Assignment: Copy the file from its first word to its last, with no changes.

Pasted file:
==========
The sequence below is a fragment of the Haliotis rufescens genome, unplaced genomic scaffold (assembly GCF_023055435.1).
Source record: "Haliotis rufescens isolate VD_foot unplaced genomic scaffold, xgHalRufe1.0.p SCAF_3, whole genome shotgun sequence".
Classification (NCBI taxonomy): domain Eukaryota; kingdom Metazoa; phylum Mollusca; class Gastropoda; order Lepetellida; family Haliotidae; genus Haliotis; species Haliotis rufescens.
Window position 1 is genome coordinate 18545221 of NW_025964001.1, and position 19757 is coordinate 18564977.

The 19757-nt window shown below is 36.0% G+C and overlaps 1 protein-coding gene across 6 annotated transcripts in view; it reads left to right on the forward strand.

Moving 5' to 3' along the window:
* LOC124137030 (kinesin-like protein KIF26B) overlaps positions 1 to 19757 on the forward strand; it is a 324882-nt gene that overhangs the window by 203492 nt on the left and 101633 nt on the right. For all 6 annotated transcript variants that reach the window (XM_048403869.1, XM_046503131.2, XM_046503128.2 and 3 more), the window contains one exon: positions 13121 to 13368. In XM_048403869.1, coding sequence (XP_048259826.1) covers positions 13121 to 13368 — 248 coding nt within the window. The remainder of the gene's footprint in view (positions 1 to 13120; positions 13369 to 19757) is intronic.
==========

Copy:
The sequence below is a fragment of the Haliotis rufescens genome, unplaced genomic scaffold (assembly GCF_023055435.1).
Source record: "Haliotis rufescens isolate VD_foot unplaced genomic scaffold, xgHalRufe1.0.p SCAF_3, whole genome shotgun sequence".
Classification (NCBI taxonomy): domain Eukaryota; kingdom Metazoa; phylum Mollusca; class Gastropoda; order Lepetellida; family Haliotidae; genus Haliotis; species Haliotis rufescens.
Window position 1 is genome coordinate 18545221 of NW_025964001.1, and position 19757 is coordinate 18564977.

The 19757-nt window shown below is 36.0% G+C and overlaps 1 protein-coding gene across 6 annotated transcripts in view; it reads left to right on the forward strand.

Moving 5' to 3' along the window:
* LOC124137030 (kinesin-like protein KIF26B) overlaps positions 1 to 19757 on the forward strand; it is a 324882-nt gene that overhangs the window by 203492 nt on the left and 101633 nt on the right. For all 6 annotated transcript variants that reach the window (XM_048403869.1, XM_046503131.2, XM_046503128.2 and 3 more), the window contains one exon: positions 13121 to 13368. In XM_048403869.1, coding sequence (XP_048259826.1) covers positions 13121 to 13368 — 248 coding nt within the window. The remainder of the gene's footprint in view (positions 1 to 13120; positions 13369 to 19757) is intronic.